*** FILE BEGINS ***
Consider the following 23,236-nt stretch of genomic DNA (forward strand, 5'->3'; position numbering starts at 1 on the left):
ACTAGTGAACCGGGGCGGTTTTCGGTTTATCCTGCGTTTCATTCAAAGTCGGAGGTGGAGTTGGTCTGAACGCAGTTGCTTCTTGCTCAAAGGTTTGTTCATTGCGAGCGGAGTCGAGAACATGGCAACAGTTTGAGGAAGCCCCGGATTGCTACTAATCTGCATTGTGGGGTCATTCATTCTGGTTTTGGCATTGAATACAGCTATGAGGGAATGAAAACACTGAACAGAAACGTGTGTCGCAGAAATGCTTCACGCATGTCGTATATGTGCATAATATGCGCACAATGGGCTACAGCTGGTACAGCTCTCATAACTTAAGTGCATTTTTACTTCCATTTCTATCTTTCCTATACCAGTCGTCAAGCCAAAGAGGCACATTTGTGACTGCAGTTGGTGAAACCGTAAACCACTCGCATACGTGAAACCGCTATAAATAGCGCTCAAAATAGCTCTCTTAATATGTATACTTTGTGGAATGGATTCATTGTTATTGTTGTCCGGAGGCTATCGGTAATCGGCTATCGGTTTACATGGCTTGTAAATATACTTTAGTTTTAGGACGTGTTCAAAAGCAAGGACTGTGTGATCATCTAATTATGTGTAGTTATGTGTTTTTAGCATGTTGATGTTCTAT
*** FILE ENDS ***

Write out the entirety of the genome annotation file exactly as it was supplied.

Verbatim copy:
Consider the following 23,236-nt stretch of genomic DNA (forward strand, 5'->3'; position numbering starts at 1 on the left):
ACTAGTGAACCGGGGCGGTTTTCGGTTTATCCTGCGTTTCATTCAAAGTCGGAGGTGGAGTTGGTCTGAACGCAGTTGCTTCTTGCTCAAAGGTTTGTTCATTGCGAGCGGAGTCGAGAACATGGCAACAGTTTGAGGAAGCCCCGGATTGCTACTAATCTGCATTGTGGGGTCATTCATTCTGGTTTTGGCATTGAATACAGCTATGAGGGAATGAAAACACTGAACAGAAACGTGTGTCGCAGAAATGCTTCACGCATGTCGTATATGTGCATAATATGCGCACAATGGGCTACAGCTGGTACAGCTCTCATAACTTAAGTGCATTTTTACTTCCATTTCTATCTTTCCTATACCAGTCGTCAAGCCAAAGAGGCACATTTGTGACTGCAGTTGGTGAAACCGTAAACCACTCGCATACGTGAAACCGCTATAAATAGCGCTCAAAATAGCTCTCTTAATATGTATACTTTGTGGAATGGATTCATTGTTATTGTTGTCCGGAGGCTATCGGTAATCGGCTATCGGTTTACATGGCTTGTAAATATACTTTAGTTTTAGGACGTGTTCAAAAGCAAGGACTGTGTGATCATCTAATTATGTGTAGTTATGTGTTTTTAGCATGTTGATGTTCTAT